“Blood for blood, the house of Dellamora will rise again” she whispers in the dead mans ear while holding his still beating heart.
Yeah it’s a bit gory, but a lot of fun.
Venezia is an original comic created by Wolf Beaumont and illustrated by Brian McCranie. Set in 16th century Venice, Italy, Venezia tells the story of the young Dellamora girl. Our introduction to the girl is made as her family is murdered before her eyes. We then rediscover the child years after the incident, she is all grown up and looking to avenge her parents death. As a vigilante she stalks her prey under the cover of darkness with only iron claws set on her fingers, blades on her feet, and death in her heart.
To some extent there’s sort of a ”Dark Knight” thing going on here. The avenging murdered parents aspect, and of course the vigilante justice, although Batman would never outright kill as many people as this character does.
Venezia was funded by and large, through KickStarter, which always fascinates me. I love seeing artists take advantage of KickStarter as a tool to accomplish some artistic passion, and I think it goes without saying that both Wolf Beaumont and Brian McCranie are passionate about this book.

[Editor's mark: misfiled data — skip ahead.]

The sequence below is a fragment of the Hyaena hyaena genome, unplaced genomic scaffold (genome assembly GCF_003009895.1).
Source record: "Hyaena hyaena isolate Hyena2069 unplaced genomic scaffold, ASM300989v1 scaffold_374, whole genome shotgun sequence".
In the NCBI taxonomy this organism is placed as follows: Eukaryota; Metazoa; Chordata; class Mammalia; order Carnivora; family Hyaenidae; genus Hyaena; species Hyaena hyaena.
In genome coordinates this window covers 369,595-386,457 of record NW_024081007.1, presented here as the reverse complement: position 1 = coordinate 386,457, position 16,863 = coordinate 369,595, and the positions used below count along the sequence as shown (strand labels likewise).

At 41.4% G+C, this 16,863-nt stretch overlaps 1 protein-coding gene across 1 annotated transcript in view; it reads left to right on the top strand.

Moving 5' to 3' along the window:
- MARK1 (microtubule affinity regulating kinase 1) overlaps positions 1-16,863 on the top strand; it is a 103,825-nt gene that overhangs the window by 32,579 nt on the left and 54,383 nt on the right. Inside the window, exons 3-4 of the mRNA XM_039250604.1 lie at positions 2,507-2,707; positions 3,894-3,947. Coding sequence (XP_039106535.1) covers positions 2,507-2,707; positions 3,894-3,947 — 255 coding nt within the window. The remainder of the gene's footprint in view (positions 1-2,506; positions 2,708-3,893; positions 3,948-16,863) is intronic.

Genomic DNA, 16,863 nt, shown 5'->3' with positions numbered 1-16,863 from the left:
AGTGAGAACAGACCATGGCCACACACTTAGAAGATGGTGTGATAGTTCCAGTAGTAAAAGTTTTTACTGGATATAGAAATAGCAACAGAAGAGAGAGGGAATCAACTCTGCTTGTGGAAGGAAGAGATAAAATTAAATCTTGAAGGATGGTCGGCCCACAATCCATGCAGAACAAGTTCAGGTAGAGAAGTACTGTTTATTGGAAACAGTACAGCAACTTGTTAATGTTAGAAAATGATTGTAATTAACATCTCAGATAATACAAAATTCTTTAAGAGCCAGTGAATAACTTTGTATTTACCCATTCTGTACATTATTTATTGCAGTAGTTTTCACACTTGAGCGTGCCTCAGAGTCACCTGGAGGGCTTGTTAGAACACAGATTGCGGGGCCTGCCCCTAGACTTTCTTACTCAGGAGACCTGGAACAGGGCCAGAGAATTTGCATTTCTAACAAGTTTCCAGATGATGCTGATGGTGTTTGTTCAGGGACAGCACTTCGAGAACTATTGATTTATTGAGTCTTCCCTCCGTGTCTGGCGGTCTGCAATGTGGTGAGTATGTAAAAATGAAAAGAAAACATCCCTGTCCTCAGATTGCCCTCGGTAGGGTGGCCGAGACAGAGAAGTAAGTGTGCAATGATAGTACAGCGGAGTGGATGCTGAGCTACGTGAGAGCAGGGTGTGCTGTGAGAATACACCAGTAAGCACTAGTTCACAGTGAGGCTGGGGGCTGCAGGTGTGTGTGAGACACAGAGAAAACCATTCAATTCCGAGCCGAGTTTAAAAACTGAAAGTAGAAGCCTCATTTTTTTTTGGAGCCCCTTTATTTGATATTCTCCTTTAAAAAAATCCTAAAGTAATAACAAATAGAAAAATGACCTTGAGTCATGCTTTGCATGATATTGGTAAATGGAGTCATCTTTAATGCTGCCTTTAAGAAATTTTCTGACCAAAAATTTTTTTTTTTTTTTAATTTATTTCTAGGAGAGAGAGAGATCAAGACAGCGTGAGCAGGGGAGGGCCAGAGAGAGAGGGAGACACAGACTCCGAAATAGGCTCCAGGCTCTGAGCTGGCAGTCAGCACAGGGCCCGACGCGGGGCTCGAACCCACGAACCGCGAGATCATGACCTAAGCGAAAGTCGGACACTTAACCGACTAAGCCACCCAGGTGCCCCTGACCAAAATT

Placing the tale in the 16th century really seems to add a lot of flavor to the series. It requires outside of the box thinking on the part of Beaumont. What would a masked vigilante be like in that era? How would she get her information? How do you train to become a superhero in a day and age without such concepts, and don’t be mistaken, she is a superhero.
While this first book is only an ashcan copy, meaning its pretty short, coming in at a paltry 16 pages. The premise is solid and the artwork is impressive. I’d like to see the characters more flushed out as the series progresses. A vigilante hero can only take you so far, and a multitude of failed comics and television shows owing to a similar premise can attest to that fact. A character who is motivated entirely by revenge can quickly become one dimensional, and one dimensional is boring.
From what I can see, Venezia is an intriguing comic with a whole lot of potential. The artwork has a dark brooding quality, and I liked the book. Whether or not this is going to be a great series depends on a lot of factors, but I think the next two issues are going to be critical. Will Venezia be like The Shadow, drawing us in each month to learn what evil lurks in the hearts of men, or will this turn into another Americop? What was that? You have no idea who Americop is? Exactly.
Purchase a copy or just read the full preview: Venezia #1